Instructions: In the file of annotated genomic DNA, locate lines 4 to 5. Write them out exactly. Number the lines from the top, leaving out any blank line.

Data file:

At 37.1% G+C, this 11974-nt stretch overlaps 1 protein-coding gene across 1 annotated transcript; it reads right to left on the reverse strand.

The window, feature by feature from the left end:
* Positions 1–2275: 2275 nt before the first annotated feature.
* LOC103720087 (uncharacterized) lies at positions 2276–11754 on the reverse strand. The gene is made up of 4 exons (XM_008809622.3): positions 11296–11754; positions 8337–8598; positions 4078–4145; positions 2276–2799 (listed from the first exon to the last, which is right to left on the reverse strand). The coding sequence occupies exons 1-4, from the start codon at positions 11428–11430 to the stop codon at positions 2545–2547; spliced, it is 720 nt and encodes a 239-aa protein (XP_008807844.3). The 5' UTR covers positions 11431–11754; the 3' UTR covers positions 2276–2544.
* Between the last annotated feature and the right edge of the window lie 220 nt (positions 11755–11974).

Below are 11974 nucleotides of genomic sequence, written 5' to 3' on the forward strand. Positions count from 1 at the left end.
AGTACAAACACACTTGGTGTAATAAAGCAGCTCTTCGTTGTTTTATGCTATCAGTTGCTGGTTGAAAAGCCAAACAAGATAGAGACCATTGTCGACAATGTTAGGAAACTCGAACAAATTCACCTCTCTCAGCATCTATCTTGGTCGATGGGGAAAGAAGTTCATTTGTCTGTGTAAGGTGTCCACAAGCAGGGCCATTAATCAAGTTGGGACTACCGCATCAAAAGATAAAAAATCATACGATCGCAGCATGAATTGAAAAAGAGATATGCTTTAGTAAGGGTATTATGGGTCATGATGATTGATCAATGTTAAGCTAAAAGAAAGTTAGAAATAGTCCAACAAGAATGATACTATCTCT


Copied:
* LOC103720087 (uncharacterized) lies at positions 2276–11754 on the reverse strand. The gene is made up of 4 exons (XM_008809622.3): positions 11296–11754; positions 8337–8598; positions 4078–4145; positions 2276–2799 (listed from the first exon to the last, which is right to left on the reverse strand). The coding sequence occupies exons 1-4, from the start codon at positions 11428–11430 to the stop codon at positions 2545–2547; spliced, it is 720 nt and encodes a 239-aa protein (XP_008807844.3). The 5' UTR covers positions 11431–11754; the 3' UTR covers positions 2276–2544.
* Between the last annotated feature and the right edge of the window lie 220 nt (positions 11755–11974).